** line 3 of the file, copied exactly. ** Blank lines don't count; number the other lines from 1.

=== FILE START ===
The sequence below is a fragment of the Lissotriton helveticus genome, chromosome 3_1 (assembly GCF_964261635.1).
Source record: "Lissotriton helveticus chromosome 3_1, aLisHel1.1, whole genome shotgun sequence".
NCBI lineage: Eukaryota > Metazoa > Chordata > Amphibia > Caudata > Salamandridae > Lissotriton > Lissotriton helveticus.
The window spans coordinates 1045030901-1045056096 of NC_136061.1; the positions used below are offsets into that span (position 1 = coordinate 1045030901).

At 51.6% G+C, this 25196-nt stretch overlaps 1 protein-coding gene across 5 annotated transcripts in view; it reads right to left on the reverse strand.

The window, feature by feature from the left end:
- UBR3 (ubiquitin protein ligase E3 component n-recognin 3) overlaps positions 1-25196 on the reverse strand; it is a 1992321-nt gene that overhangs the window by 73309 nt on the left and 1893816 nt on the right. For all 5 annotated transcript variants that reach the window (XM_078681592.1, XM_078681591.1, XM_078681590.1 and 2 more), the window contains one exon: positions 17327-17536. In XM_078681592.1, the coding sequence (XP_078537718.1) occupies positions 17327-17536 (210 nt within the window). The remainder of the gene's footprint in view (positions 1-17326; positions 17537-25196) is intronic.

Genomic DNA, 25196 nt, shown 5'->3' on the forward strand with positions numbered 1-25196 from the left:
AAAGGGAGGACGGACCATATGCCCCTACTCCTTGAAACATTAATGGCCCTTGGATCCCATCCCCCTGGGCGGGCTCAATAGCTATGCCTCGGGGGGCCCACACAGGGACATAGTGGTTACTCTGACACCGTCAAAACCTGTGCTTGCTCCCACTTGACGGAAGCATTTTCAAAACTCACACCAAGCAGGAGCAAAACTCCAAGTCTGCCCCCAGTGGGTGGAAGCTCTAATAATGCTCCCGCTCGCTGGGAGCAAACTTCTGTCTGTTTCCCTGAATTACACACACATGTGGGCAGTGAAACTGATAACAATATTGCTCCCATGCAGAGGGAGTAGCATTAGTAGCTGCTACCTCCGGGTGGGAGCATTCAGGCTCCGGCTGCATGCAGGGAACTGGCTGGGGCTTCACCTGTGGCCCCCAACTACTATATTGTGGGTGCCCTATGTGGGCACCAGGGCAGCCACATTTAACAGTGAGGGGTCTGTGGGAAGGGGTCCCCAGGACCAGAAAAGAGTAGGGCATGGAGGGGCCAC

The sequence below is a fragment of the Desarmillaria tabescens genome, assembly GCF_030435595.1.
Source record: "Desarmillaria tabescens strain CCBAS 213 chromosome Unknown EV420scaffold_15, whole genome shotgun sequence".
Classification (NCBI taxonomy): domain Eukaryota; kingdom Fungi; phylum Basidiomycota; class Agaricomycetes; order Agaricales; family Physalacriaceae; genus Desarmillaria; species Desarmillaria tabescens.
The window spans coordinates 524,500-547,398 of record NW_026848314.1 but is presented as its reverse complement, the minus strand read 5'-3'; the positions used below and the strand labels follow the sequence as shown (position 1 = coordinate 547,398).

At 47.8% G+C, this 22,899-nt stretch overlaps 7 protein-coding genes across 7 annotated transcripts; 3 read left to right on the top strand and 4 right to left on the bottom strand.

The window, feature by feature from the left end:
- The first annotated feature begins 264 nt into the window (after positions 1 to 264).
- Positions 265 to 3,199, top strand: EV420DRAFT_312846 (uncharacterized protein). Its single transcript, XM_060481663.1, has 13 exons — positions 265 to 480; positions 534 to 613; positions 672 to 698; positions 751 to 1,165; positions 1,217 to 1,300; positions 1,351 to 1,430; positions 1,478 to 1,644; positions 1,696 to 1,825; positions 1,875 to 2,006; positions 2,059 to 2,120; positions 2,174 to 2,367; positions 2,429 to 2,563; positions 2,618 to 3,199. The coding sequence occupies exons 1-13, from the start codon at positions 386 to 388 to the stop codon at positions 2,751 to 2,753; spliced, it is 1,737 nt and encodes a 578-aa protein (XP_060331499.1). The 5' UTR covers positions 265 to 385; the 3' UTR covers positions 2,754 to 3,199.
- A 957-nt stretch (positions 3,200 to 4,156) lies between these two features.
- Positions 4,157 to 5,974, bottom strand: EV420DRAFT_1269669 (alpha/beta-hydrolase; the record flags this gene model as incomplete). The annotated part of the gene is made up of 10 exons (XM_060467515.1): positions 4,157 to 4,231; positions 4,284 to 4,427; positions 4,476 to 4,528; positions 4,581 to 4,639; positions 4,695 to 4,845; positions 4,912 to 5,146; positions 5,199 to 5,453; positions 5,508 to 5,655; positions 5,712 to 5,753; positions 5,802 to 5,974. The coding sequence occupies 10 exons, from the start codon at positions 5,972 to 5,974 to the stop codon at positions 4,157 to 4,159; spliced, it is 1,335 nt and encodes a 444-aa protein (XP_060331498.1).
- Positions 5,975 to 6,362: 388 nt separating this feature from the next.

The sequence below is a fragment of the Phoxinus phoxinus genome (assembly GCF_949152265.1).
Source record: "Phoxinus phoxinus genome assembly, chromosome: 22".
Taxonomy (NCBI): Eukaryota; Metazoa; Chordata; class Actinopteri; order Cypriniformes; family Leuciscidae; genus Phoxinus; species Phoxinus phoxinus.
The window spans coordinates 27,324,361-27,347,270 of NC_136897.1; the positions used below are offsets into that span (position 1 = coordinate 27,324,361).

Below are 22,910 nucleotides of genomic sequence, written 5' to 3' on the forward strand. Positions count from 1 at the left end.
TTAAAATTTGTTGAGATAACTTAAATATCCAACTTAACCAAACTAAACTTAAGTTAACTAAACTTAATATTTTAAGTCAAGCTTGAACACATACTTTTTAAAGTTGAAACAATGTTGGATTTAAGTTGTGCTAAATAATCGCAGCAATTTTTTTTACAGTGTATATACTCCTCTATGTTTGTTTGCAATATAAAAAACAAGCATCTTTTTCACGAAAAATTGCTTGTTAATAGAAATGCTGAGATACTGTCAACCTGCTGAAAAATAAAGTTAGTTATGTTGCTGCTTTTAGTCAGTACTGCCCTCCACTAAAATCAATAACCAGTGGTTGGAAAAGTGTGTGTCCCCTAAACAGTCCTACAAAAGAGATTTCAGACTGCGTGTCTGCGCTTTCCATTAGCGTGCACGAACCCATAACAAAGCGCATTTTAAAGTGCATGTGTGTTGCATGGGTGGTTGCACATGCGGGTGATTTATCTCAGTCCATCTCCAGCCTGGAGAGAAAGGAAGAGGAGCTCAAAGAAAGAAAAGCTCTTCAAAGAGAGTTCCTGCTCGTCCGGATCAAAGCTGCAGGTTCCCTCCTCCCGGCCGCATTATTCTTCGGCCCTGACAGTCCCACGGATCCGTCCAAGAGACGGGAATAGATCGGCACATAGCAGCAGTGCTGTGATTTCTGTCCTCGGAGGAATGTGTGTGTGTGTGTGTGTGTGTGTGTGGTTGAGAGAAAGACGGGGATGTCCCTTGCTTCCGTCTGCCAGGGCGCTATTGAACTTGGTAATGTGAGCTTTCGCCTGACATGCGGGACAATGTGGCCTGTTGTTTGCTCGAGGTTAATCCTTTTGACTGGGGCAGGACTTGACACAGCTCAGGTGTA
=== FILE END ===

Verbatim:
NCBI lineage: Eukaryota > Metazoa > Chordata > Amphibia > Caudata > Salamandridae > Lissotriton > Lissotriton helveticus.